Inhibiting Histone and DNA Methylation Improves Cancer Vaccination in an Experimental Model of Melanoma
Lien De Beck 1 2 , Robin Maximilian Awad 1 , Veronica Basso 3 , Noelia Casares 4 , Kirsten De Ridder 1 , Yannick De Vlaeminck 1 , Alessandra Gnata 3 , Cleo Goyvaerts 1 , Quentin Lecocq 1 , Edurne San José-Enériz 5 , Stefaan Verhulst 6 , Ken Maes 2 7 , Karin Vanderkerken 2 , Xabier Agirre 5 8 , Felipe Prosper 5 8 9 , Juan José Lasarte 4 , Anna Mondino 3 , Karine Breckpot 1
Immunotherapy has improved the treatment of malignant skin cancer of the melanoma type, yet overall clinical response rates remain low. Combination therapies could be key to meet this cogent medical need. Because epigenetic hallmarks represent promising combination therapy targets, we studied the immunogenic potential of a dual inhibitor of histone methyltransferase G9a and DNA methyltransferases (DNMTs) in the preclinical B16-OVA melanoma model. Making use of tumor transcriptomic and functional analyses, methylation-targeted epigenetic reprogramming was shown to induce tumor cell cycle arrest and apoptosis in vitro coinciding with transient tumor growth delay and an IFN-I response in immune-competent mice. In consideration of a potential impact on immune cells, the drug was shown not to interfere with dendritic cell maturation or T-cell activation in vitro.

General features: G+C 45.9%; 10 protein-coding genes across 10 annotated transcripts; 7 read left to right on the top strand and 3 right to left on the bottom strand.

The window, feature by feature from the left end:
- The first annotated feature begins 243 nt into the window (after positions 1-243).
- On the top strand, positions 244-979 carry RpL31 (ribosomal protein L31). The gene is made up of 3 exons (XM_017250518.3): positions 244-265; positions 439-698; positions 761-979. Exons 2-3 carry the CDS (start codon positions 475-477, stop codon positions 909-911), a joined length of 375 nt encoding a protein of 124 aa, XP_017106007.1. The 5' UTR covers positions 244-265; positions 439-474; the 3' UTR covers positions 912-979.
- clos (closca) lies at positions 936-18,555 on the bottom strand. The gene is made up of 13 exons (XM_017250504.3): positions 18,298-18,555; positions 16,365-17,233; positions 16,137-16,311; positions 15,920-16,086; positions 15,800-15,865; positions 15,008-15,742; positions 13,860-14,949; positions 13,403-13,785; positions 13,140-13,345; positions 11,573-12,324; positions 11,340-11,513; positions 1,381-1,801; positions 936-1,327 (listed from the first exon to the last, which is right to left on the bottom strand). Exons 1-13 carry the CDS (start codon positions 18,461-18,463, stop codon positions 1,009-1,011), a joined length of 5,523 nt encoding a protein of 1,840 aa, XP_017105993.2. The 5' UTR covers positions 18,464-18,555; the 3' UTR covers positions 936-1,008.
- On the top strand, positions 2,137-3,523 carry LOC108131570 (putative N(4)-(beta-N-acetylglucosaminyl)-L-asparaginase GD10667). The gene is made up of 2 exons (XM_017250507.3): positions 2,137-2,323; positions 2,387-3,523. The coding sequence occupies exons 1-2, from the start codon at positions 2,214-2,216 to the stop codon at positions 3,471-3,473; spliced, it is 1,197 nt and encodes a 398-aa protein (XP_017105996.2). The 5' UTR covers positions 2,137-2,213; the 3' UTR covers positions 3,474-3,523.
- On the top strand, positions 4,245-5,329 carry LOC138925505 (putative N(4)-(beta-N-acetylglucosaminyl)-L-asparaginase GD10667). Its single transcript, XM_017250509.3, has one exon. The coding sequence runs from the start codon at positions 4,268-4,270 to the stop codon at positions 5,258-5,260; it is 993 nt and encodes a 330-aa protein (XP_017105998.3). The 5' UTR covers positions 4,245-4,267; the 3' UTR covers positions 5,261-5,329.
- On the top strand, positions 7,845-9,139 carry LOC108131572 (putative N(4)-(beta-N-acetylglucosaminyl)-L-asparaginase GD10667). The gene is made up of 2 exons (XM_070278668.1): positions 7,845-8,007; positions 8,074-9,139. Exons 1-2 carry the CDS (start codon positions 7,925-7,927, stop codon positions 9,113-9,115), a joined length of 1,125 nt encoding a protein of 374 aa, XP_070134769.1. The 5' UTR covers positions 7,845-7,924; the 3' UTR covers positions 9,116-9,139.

Notably, the drug promoted dendritic cell and, to a lesser extent, T-cell infiltration in vivo, yet failed to sensitize tumor cells to programmed cell death-1 inhibition. Instead, it increased therapeutic efficacy of TCR-redirected T cell and dendritic cell vaccination, jointly increasing overall survival of B16-OVA tumor-bearing mice.
The reported data confirm the prospect of methylation-targeted epigenetic reprogramming in melanoma and sustain dual G9a and DNMT inhibition as a strategy to tip the cancer-immune set-point towards responsiveness to active and adoptive vaccination against melanoma.